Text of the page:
Parallel Programming - Architecture (Shared nothing, Shared disk, Shared Memory)


Traditionally, two approaches have been used for the implementation of parallel execution in database systems.

The main differentiation is whether or not the physical data layout is used as a base – and static pre-requisite – for dividing, thus parallelizing, the work.

These fundamental approaches are known as:

  • shared everything architecture

Shared Nothing

Shared Nothing the machine are only connected by the network. The “shared nothing” architecture shares network bandwidth because it must transfer data from machines doing the Map tasks to machine doing the Reduce tasks over the network.

In a shared nothing system CPU cores are solely responsible for individual data sets and the only way to access a specific piece of data you have to use the CPU core that owns this subset of data, such systems are are also commonly known as MPP (Massively Parallel Processing) systems. In order to achieve a good workload distribution MPP systems have to use a hash algorithm to distribute (partition) data evenly across available CPU cores.

As a result MPP systems introduce mandatory, fixed parallelism in their systems in order to perform operations that involve table scans, the fixed parallelism completely relies on a fixed static data partitioning at database or object creation time. Most non-Oracle data warehouse systems are MPP systems.

A “shared nothing” architecture means that each computer system has its own private memory and private disk.

This architecture is followed by essentially all high performance, scalable, DBMSs, including Teradata, Netezza, Greenplum, Paraccel, DB2 and Vertica. It is also used by most of the high-end e-commerce platforms, inclusing Amazon, Akamai, Yahoo, Google, and Facebook.

Shared everything

Shared everything is also known as shared memory or shared everything.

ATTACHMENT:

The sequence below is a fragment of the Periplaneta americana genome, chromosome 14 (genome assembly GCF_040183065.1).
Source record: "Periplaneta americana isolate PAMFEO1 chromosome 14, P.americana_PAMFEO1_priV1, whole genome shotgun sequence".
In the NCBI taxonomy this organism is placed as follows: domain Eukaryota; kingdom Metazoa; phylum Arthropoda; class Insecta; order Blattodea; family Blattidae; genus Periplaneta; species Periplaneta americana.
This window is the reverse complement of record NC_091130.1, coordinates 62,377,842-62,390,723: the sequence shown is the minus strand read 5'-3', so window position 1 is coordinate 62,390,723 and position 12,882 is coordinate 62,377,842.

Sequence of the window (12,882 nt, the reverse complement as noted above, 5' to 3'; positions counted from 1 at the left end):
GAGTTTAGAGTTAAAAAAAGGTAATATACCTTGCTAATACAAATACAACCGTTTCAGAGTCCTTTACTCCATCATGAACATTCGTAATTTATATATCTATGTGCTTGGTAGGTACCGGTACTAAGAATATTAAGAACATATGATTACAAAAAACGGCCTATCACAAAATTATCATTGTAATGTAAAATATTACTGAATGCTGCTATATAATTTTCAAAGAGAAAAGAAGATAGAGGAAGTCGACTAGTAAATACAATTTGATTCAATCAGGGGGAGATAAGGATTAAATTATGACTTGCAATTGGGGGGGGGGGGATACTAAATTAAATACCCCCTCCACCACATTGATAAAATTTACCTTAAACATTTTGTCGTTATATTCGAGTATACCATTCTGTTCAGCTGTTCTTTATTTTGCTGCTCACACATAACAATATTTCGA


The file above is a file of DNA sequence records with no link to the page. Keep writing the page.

Oracle RAC does not run on a shared nothing system. It was built many years ago to run on a “shared disk” architecture.

In this world, a computer system has private memory but shares a disk system with other computer systems. Such a “disk cluster” was popularized in the 1990’s by Sun and HP, among others In the 2000’s this architecture has been replaced by “grid computing”, which uses shared nothing.

Shared disk has well-known scalability problems, when applied to DBMSs. These result from the requirement that each system have its own lock table and buffer pool, which must be synchronized with their peers. This synchronization is painful and has serious performance problems, which limit the scalability of shared disk implementations. In fact, the largest Oracle RAC configuration I am aware if is 6 systems. In contrast shared nothing DBMSs, such as Vertica, are routinely run on 50-100 nodes.

But thanks to the shared everything architecture the Database does not require any pre-defined data partitioning to enable parallelism. The database can parallelize almost every operation, independent of the underlying data distribution. If, however, the data has been pre-partitioned (using Partitioning), the database can use the same optimizations and algorithms shared nothing vendors claim.

Oracle Database uses a shared everything architecture, which from a storage perspective means that any CPU core in a configuration can access any piece of data; this is the most fundamental architectural difference between Oracle and all other major database products on the market.


??? In summary, shared nothing scales much better than shared disk. Hence, it is the superior architecture ???


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